Heather Welzant (Membership and Donation)

Donna Brandt (Membership and Donation)

Ed and Lisa Hynes (Membership and Donation)

Marty Parker (Membership and Donation)

Mark Rhoda (Membership and Donation n memory of Joanne Klein)

Brenda and Chuck Lawhorn (Membership and Donation)

Betty and Robert Trautman (Membership and Donation)

Gerry and Barb Bennett (Membership and Donation)

Yvonne Borresen (Membership and Donation)

Perrault Family (Membership and Donation)

Rachael Thompson (Membership and Donation in memory of Cookie)

Janice Orr (Membership and Donation)

Patti Tagert (Membership and Donation)

Barb and John Hayter (Membership and Donation twice!)

Sarah Tuck (Membership and Donation)

Michael Grossblatt (Membership and Donation twice!)

Mariel and Adam Connell (Membership)

Alan Newhouse (Membership)

Patrice Patia (Membership)

Katie Zwick (Membership)

December 9, 2017   No Comments

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December 8, 2017   No Comments

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December 6, 2017   No Comments

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December 5, 2017   No Comments

You ARE Awesome!

Awesome

We are up to 57 members who have renewed their membership for 2018. Barb Saylor, our treasurer has been busy with the craft shows, will soon be sending each of your an acknowledgement of your donation for your records. Thank you to:

John Stebbins (Membership and Donation)

Lisa Orton (Membership and Donation)

Deborah Dofflemyer (Membership and Donation in memory of her mother, Betty Davis)

Gail Govoni (Membership and Donation)

Tracy Johnson (Membership and Donation)

Joe Wright (Membership and Donation)

Judith and William Sherman (Membership and Donation)

Judy Manarin (Membership and Donation)

George and Cheryl Dankulich (Membership and Donation)

Liz Pike (Membership and Donation)

Christina Jayroe (Membership and Donation)

Barb and Tony Baratta (Membership and Donation)

Becky Minnich (Membership and Donation)

Bill and Geni Stevenson (Membership)

Ed and Jayme Cockrell (Membership)

Jamie Bence (Membership)

Hoffman Family (Membership)

David Bayles (Membership and Donation)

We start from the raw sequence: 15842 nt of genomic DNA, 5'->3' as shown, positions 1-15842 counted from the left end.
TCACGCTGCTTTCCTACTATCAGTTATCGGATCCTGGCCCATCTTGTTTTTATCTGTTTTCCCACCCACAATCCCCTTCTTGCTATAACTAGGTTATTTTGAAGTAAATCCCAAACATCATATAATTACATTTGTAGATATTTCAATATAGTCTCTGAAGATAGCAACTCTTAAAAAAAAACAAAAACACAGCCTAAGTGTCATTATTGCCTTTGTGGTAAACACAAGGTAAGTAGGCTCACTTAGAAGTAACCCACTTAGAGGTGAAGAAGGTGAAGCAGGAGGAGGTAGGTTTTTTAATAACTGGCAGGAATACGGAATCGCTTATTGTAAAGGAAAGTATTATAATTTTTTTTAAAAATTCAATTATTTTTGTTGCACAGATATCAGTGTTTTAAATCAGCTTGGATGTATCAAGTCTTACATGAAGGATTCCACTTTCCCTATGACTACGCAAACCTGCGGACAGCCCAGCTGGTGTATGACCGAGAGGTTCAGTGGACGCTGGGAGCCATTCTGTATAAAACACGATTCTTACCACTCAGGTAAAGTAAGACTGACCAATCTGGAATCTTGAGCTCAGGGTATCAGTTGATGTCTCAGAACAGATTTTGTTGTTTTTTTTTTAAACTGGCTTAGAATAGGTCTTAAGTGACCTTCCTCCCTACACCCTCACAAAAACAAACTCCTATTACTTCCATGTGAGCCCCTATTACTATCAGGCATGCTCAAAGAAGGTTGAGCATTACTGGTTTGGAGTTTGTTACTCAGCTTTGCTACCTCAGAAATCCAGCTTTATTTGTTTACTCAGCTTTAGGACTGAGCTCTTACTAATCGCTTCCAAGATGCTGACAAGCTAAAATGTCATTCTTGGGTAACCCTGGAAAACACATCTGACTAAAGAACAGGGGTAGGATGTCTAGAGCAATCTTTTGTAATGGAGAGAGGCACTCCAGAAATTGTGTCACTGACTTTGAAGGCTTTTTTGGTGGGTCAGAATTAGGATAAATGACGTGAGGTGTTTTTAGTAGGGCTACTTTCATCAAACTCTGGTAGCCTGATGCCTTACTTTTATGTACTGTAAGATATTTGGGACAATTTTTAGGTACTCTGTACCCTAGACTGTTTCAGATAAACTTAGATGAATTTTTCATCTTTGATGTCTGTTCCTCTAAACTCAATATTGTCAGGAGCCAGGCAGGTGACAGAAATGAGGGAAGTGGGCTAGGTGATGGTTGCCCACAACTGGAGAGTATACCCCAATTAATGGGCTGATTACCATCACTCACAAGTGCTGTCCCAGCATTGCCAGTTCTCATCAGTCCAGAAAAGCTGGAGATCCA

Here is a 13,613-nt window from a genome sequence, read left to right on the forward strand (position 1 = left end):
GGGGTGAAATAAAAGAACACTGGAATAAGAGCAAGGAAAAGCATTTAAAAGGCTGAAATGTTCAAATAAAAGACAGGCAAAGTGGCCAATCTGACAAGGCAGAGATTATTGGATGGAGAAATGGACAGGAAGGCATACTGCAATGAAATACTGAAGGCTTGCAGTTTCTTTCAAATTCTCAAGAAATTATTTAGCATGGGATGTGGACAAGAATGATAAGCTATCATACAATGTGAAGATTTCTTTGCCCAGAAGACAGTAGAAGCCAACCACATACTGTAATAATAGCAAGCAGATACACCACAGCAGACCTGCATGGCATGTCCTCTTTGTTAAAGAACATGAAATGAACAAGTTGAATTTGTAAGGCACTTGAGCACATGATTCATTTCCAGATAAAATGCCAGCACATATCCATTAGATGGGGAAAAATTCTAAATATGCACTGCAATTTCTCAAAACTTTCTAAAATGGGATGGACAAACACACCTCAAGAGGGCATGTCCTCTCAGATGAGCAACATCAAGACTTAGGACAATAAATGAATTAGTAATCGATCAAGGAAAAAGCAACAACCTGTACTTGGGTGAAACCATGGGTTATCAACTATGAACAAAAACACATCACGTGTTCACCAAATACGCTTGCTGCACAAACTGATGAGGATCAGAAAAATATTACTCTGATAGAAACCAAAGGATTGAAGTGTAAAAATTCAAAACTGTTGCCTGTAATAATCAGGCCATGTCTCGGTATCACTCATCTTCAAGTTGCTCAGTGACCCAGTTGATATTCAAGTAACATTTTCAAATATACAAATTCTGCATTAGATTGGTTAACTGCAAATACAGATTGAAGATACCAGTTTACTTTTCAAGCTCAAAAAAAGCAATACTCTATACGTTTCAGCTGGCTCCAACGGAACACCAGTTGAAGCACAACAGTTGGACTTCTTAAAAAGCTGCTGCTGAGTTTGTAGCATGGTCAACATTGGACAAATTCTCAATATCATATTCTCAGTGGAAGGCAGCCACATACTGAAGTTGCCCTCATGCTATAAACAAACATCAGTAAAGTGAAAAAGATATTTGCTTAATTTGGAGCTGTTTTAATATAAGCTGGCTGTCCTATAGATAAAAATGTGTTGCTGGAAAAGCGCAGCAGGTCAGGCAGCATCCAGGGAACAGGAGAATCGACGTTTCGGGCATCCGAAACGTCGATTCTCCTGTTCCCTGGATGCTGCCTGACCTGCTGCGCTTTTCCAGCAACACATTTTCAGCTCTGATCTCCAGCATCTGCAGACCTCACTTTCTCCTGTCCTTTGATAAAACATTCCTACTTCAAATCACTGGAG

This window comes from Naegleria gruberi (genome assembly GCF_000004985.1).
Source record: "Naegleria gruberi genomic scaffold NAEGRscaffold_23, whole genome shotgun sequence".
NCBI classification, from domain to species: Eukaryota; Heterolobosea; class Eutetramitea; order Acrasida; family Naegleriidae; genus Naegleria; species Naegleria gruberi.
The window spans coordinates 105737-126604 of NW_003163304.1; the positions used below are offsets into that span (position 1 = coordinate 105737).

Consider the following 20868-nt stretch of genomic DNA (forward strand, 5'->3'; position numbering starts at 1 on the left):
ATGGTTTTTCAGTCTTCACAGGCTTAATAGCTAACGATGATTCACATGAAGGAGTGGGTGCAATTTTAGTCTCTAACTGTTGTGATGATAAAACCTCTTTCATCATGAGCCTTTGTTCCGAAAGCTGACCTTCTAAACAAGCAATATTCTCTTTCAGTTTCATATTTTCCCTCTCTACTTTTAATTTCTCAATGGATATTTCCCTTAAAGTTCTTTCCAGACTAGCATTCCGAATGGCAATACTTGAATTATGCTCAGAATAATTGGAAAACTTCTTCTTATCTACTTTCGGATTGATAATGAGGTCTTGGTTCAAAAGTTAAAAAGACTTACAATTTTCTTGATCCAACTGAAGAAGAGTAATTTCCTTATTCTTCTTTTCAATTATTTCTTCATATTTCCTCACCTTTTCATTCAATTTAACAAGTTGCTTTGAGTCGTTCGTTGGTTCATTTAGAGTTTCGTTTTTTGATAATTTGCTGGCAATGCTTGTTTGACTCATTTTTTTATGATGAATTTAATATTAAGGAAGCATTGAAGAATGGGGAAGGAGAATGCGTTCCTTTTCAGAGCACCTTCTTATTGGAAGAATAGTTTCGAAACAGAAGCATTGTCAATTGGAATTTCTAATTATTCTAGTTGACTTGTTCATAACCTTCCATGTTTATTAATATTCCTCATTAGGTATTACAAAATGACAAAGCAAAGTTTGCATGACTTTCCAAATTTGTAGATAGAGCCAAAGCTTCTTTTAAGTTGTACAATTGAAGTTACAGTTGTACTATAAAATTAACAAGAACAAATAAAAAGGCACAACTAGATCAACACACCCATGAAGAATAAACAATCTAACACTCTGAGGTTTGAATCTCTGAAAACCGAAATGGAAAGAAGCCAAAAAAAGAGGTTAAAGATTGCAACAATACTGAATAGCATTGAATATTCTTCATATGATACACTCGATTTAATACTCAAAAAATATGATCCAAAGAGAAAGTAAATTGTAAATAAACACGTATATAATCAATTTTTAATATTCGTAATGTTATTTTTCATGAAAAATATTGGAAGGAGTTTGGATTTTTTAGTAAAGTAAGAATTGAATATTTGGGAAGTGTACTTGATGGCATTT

Pat and Jan Cullen (Membership and Donation)

Michelle Doelle (Membership and Donation)

Kim Adams (Membership and Donation)

Sharon Camp (Membership and Donation)

Ellen Rehmann (Membership and Donation)

Michael Roth (Membership)

Steve and Sheila Wertz (Membership and Donation)

Paul and Elizabeth Hawkins (Membership)

Elizabeth Gibson (Membership)

Billie Bailey (Membership and Donation)

Tim Smith (Membership and Donation)

Michelle Doelle (Membership and Donation)

Kim Adams (Membership and Donation)

Carrie Pennington (Membership and Donation)

Kristi Baker (Membership)

Chris Kernozek (Membership)

Beth Schroeder (Membership and Donation)

Brian and Yvonne Mulfinger (Membership and Donation)

Peggy and Paul Dziewit (Membership and Donation)

Heather Welzant (Membership and Donation)

Donna Brandt (Membership and Donation)

Ed and Lisa Hynes (Membership and Donation)

Marty Parker (Membership and Donation)

Mark Rhoda (Membership and Donation n memory of Joanne Klein)

Brenda and Chuck Lawhorn (Membership and Donation)

Betty and Robert Trautman (Membership and Donation)

Gerry and Barb Bennett (Membership and Donation)

Yvonne Borresen (Membership and Donation)

Perrault Family (Membership and Donation)

Rachael Thompson (Membership and Donation in memory of Cookie)

Janice Orr (Membership and Donation)

Patti Tagert (Membership and Donation)

Barb and John Hayter (Membership and Donation twice!)

Sarah Tuck (Membership and Donation)

Michael Grossblatt (Membership and Donation twice!)

Mariel and Adam Connell (Membership)

Alan Newhouse (Membership)

Patrice Patia (Membership)

Katie Zwick (Membership)

December 4, 2017   No Comments

Do Electric Shock Collars Harm Dogs?

Yes. Animal behavior experts agree that it’s wise to protect your dog from unintended negative consequences caused by electric shock systems by simply not using them.1

Do you use an underground electric shock fence to contain your dog? Are you considering having one installed? I hope reading this will change your mind.

More and more neighborhoods prohibit or limit the useof fencing, and as this occurs, the use of these non-visible electric shock perimeters has drastically increased. Manufacturers and retailers claim that these products are humane, effective means by which to safely confine dogs without disrupting the aesthetics of neighborhoods. Companies that sell these products generally target families who:

  • Live on larger pieces of land
  • Don’t want to lose their “view”
  • Are looking for a cheaper alternative to fencing,
  • Live in neighborhoods that prohibit fences or require expensive, decorative styles
dog with shock and prong collar

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Trainers and owners who have had to deal with the behavioral adverse side effects of being shocked on their own property tend to feel very strongly that these products should never be used.

Modern dog behavior specialists generally agree that these products are neither safe nor humane for dogs or humans. Many dog training and behavior professionals have concluded that these products are the source of many fear-based behaviors, including aggression, and are only as effective as the pain and fear they inflict upon the dogs who live behind them.

How Do Electric Shock Collars Work?

A non-visible electric-shock perimeter consists of three components: a cable, a transmitter, and a pronged collar.